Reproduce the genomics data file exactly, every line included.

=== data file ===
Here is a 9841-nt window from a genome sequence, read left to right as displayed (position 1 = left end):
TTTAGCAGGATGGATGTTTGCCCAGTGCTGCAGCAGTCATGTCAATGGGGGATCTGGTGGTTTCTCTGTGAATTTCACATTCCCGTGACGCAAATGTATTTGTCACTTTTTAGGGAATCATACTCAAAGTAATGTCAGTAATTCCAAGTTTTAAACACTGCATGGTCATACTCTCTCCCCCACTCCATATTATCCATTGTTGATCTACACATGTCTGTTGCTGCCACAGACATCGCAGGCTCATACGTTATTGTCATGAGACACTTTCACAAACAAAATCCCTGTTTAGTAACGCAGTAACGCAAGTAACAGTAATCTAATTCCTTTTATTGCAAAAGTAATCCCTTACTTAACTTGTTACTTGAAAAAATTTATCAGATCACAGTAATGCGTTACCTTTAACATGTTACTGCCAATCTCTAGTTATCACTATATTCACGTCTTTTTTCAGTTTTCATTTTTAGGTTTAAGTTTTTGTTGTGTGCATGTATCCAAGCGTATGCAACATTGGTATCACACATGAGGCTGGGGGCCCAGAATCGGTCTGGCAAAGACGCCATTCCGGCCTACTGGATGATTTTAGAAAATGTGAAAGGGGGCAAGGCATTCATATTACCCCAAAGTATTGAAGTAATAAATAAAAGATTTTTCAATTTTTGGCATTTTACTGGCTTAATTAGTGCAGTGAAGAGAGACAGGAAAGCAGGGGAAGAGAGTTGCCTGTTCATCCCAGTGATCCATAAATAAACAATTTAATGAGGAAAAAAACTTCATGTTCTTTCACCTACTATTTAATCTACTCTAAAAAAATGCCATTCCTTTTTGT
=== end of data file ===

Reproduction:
Here is a 9841-nt window from a genome sequence, read left to right as displayed (position 1 = left end):
TTTAGCAGGATGGATGTTTGCCCAGTGCTGCAGCAGTCATGTCAATGGGGGATCTGGTGGTTTCTCTGTGAATTTCACATTCCCGTGACGCAAATGTATTTGTCACTTTTTAGGGAATCATACTCAAAGTAATGTCAGTAATTCCAAGTTTTAAACACTGCATGGTCATACTCTCTCCCCCACTCCATATTATCCATTGTTGATCTACACATGTCTGTTGCTGCCACAGACATCGCAGGCTCATACGTTATTGTCATGAGACACTTTCACAAACAAAATCCCTGTTTAGTAACGCAGTAACGCAAGTAACAGTAATCTAATTCCTTTTATTGCAAAAGTAATCCCTTACTTAACTTGTTACTTGAAAAAATTTATCAGATCACAGTAATGCGTTACCTTTAACATGTTACTGCCAATCTCTAGTTATCACTATATTCACGTCTTTTTTCAGTTTTCATTTTTAGGTTTAAGTTTTTGTTGTGTGCATGTATCCAAGCGTATGCAACATTGGTATCACACATGAGGCTGGGGGCCCAGAATCGGTCTGGCAAAGACGCCATTCCGGCCTACTGGATGATTTTAGAAAATGTGAAAGGGGGCAAGGCATTCATATTACCCCAAAGTATTGAAGTAATAAATAAAAGATTTTTCAATTTTTGGCATTTTACTGGCTTAATTAGTGCAGTGAAGAGAGACAGGAAAGCAGGGGAAGAGAGTTGCCTGTTCATCCCAGTGATCCATAAATAAACAATTTAATGAGGAAAAAAACTTCATGTTCTTTCACCTACTATTTAATCTACTCTAAAAAAATGCCATTCCTTTTTGT